The Joaquina was the twenty second conviction of a slave ship by the Havana Slave Trade Commission. This Spanish schooner, under the command of Juan Raymundo Vergel, began its voyage at Havana on 25 April 1833. It set sail for Bonny loaded with a cargo of tobacco, gunpowder, aguardiente, dry foods, and specie. On 15 September, this ship sailed from Africa with 348 people on board and 19 individuals died during the middle passage.
On 10 November, the HMS schooner Nimble, under the command of Lieutenant Charles Bolton, engaged with this ship for about an hour off the southern tip of the Isle of Pines around N21°28 and W83°13. During the skirmish, Vergel died, several crew wounded and 2 enslaved Africans killed. Before reaching Havana, another 3 enslaved Africans died of dysentery, while another 6 people died during the trial. On 21 November, the court condemned this slave vessel for sale and issued emancipation certificates for 318 people.
Following this trial, the issue of where to "deposit" these people became a major concern. The predominately white upper class population in Havana believed the spread of cholera was largely a racial problem. As a result, there were very few corporations or private individuals willing to apprentice Liberated Africans. The case of Negrita set the precedence to send people to Trinidad "immediately after having been brought into the Havana." On 30 November, an initial proposal was agreed upon in principal to send all the females from the Joaquina, along with an equal number of males, as well as an additional 12 females and 12 males from elsewhere so that the total number would be 200 people.
On 7 December, the Manuelita arrived to Havana and complicated the situation. On December 18, the Captain General of Cuba sent a letter to the British Commissioners demanding people from the Joaquina be sent to Trinidad. On 21 December, the Manuelita was condemned, meaning more Liberated Africans were in Havana, and thereafter, these two cases became intertwined concerning the removal of people from Cuba.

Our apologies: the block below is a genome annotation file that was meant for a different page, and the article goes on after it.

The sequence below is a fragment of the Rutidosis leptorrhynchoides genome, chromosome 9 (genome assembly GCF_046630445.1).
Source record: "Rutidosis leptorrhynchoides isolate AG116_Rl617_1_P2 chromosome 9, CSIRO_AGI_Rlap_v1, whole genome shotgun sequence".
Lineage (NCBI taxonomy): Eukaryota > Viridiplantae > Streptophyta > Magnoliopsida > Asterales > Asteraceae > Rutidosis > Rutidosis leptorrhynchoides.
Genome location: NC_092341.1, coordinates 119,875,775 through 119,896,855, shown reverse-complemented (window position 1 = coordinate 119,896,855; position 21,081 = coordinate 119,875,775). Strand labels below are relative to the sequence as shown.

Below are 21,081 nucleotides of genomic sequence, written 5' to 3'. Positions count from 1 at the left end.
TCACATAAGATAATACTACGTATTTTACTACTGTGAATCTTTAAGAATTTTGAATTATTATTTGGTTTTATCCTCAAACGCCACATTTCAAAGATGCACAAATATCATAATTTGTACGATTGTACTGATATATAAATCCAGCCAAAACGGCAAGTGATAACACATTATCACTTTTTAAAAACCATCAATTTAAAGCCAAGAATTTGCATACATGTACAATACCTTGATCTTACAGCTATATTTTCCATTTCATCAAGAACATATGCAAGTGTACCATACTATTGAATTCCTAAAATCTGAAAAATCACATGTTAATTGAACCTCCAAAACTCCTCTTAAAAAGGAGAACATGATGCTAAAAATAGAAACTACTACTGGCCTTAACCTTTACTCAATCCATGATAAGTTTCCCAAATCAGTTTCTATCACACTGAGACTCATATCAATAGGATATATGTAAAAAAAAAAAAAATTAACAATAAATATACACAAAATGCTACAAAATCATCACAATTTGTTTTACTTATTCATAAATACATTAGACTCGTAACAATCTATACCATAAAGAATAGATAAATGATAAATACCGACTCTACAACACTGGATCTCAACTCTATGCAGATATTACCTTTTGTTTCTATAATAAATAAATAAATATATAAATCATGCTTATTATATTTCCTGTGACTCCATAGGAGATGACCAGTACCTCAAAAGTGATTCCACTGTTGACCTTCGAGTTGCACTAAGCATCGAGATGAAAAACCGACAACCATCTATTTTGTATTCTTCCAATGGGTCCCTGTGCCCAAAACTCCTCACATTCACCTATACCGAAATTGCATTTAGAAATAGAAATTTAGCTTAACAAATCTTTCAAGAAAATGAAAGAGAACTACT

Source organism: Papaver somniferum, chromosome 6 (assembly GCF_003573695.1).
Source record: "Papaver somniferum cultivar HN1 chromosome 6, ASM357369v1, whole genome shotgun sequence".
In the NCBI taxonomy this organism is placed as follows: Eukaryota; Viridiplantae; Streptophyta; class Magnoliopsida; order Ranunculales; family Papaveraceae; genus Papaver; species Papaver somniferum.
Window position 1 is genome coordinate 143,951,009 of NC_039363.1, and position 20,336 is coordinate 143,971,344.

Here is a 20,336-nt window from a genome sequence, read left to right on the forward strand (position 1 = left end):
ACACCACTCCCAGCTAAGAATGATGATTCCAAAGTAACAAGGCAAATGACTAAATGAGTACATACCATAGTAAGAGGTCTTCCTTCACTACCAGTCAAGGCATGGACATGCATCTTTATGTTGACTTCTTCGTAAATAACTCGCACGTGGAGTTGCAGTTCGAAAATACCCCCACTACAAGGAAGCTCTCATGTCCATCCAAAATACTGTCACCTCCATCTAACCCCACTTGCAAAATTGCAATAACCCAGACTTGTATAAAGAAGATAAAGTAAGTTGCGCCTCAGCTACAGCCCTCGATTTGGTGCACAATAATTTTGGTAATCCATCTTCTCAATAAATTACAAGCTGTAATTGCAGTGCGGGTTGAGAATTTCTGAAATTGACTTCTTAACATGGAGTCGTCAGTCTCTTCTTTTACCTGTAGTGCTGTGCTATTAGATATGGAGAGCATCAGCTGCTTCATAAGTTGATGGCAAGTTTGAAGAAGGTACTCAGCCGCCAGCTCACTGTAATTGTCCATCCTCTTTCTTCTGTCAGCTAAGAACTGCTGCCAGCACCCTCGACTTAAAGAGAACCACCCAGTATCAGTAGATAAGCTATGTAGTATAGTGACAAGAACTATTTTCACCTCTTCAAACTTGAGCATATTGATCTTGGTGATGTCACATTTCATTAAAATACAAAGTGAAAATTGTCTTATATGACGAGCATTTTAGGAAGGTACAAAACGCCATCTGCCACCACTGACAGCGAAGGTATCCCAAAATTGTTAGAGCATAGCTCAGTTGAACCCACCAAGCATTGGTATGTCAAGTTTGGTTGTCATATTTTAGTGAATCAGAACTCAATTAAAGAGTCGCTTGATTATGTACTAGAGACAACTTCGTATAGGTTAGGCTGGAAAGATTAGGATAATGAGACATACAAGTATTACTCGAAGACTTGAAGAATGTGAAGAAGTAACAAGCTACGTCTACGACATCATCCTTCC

By early January 1834, the Cuban government agreed to pay for the transportation of groups of people from both slave ships to Trinidad, provide one month's notice to the Governor of Trinidad, pay for provisions and clothing, and send an equal number of men and women. On 16 January, the Havana Slave Trade Commission made a register containing people from both slave ships who were sent to Trinidad. These records include African names, Christian names and a register number corresponding to the larger and more complete registers (making it possible to determine who left Cuba from which ship). In addition, the register also demonstrates the substitutions of 7 people before departure.
On 21 January, 43 women and 5 men from the Joaquina, along with 63 women and 101 men from the Manuelita, were sent to Trinidad on board the Manuelita, under the command of Salvador Castello. During the passage from Cuba, 5 people died. On 27 February 1834, the Manuelita arrived to Trinidad and 1 person died shortly after. At this time, the Governor of Trinidad stated that he "will receive 1000 Africans to consist of 500 males and 500 females under 30 years of age (the males not to have been more than two years captured)."
Please note that some "Resettlement Resources" are repeated on the Manuelita page.
For more information related to the analysis of documented African names click here
Additional Names Data
Arará Magín: 1 Yoruba female
Carabali Orú: 1 male and 1 female not yet identified
Please Note: the names data for people sent to Trinidad from the Joaquina is currently unavailable.
There are no additional resources at this time.